We each can decide the fate of humanity every single day.
Tony Cartalucci, Contributing Writer
And our small planet, at this moment, here we face a critical branch-point in the history. What we do with our world, right now, will propagate down through the centuries and powerfully affect the destiny of our descendants. It is well within our power to destroy our civilization, and perhaps our species as well. If we capitulate to superstition, or greed, or stupidity we can plunge our world into a darkness deeper than time between the collapse of classical civilization and the Italian Renaissance. But, we are also capable of using our compassion and our intelligence, our technology and our wealth, to make an abundant and meaningful life for every inhabitant of this planet. To enhance enormously our understanding of the Universe, and to carry us to the stars. — Carl Sagan, astronomer
Indeed, we teeter on a precipice upon which technology and human innovation will either free us from chains that have collectively bound us since the beginning of civilization, or enslave us within a global scientific dictatorship that will crush us so completely we will cease to even be human.
The global elite know this, while the average person snickers and giggles at what is perhaps the greatest struggle with the most at stake ever in human history. As the global elite mobilize the summation of their power and wealth on a daily basis, many of us do nothing at all to assert ourselves or our claim to our own destiny. Worse yet, many of us witlessly pay into a system that seeks to supplant individual human sovereignty and achieve the ultimate culmination of megalomaniacal dominion over the human race.
A fear stalks the global elite, however — the fear of inevitable technological breakthroughs slipping from their monopolistic grip and into the hands of the people. Technology like file sharing, blogging, open source software, and cheaper hardware have allowed the masses to challenge, and in some ways dismantle the structure of domination the global elite are attempting to build over free humanity.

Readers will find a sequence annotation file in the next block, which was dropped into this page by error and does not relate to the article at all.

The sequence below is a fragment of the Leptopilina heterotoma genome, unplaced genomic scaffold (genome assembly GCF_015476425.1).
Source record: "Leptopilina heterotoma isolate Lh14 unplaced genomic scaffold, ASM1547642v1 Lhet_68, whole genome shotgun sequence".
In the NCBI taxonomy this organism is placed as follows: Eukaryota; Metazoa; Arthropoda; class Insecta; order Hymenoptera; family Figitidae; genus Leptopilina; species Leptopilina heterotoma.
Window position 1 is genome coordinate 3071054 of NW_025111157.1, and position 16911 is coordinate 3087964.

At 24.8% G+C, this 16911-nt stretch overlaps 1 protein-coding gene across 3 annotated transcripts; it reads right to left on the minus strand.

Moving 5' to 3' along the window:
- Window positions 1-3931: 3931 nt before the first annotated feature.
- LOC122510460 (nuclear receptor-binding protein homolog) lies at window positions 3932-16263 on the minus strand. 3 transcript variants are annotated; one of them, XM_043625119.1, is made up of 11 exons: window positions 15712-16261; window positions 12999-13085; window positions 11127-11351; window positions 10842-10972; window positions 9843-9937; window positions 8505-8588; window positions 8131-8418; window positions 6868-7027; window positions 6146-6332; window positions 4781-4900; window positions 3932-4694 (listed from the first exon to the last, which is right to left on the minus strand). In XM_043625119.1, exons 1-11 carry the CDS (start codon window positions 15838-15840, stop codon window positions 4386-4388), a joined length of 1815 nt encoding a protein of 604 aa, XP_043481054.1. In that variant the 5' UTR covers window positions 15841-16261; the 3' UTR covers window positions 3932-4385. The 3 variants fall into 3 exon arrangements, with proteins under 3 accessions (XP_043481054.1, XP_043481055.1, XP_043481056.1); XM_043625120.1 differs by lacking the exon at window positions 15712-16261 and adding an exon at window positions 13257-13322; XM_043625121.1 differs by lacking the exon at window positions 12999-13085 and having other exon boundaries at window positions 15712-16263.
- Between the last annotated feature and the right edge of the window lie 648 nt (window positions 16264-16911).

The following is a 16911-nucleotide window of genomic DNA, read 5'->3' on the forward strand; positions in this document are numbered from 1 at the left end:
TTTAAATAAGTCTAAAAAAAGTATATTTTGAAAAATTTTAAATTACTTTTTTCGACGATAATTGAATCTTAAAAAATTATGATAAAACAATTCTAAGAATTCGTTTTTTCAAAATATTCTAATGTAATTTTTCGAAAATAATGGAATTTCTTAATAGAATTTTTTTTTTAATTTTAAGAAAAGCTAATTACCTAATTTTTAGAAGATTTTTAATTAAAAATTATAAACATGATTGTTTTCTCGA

Rules and regulations, bills like SOPA and PIPA, and other legal tactics attempt to stem the tide, or indeed reverse it. In other ways, this “disruptive technology” is below the radar of most in both politics and throughout the public, but a potential battlefield the global elite are already preparing to fight upon.
One example, and perhaps the most profound, is that of advanced computer-controlled manufacturing that is starting to appear on desktops around the world. An article on the globalist Lowy Institute’s “Interpreter” notes the emergence of this technology in an article titled, “The replicator: Life imitates Star Trek,” which concludes, “I don’t think we yet have any idea of the disruptive capacity of such technology, for good and ill.”
The implications are that the average person will be able to design and create their own goods and no longer depend on the crass consumerism that has characterized, aligned, and controlled society for the last several decades. Instead of having the TV tell people what they want, people could decide for themselves. And while we could collaborate globally, we would be able to decide locally how best to employ our time, energy, and resources to solve local problems. The blending of designers, manufacturers, and end-users would make collaboration and the erasing of the concept of “intellectual property” an inevitability. It would deconstruct walls standing in the way of progress like never before — as well as diminish both corporate profits and the unwarranted power these profits have granted corporations for generations.
And while computer-controlled manufacturing entering into the hands of the masses would bring a quantum leap to human progress, reducing material scarcity as the technology improved, none of this is being talked about in political or public circles beyond a handful of universities and enthusiasts who genuinely want what’s best for humanity. In attempts to garner government support, many organizations are told specific rules exist that prevent governments or corporations from assisting projects that turn consumers into producers and thus opening the door to the personal manufacturing revolution.
It is a good bet that the upper echelons of the global elite are well aware of the impending personal manufacturing revolution — and would rather keep it silent. Concepts and predictions of “universal constructors” have been around since the 1940s. Even the most obedient and servile amongst the globalists’ helping hands would see the value and allure of such a paradigm shift finally becoming reality and might be tempted to stray from servitude if such ideas became more mainstream. Keeping this quiet buys the elite time to put their global system in place, increase interdependency between people and nations, as well as increasing dependency on their contrived international institutions — when technology already exists that make such global empires both unnecessary and entirely unpalatable.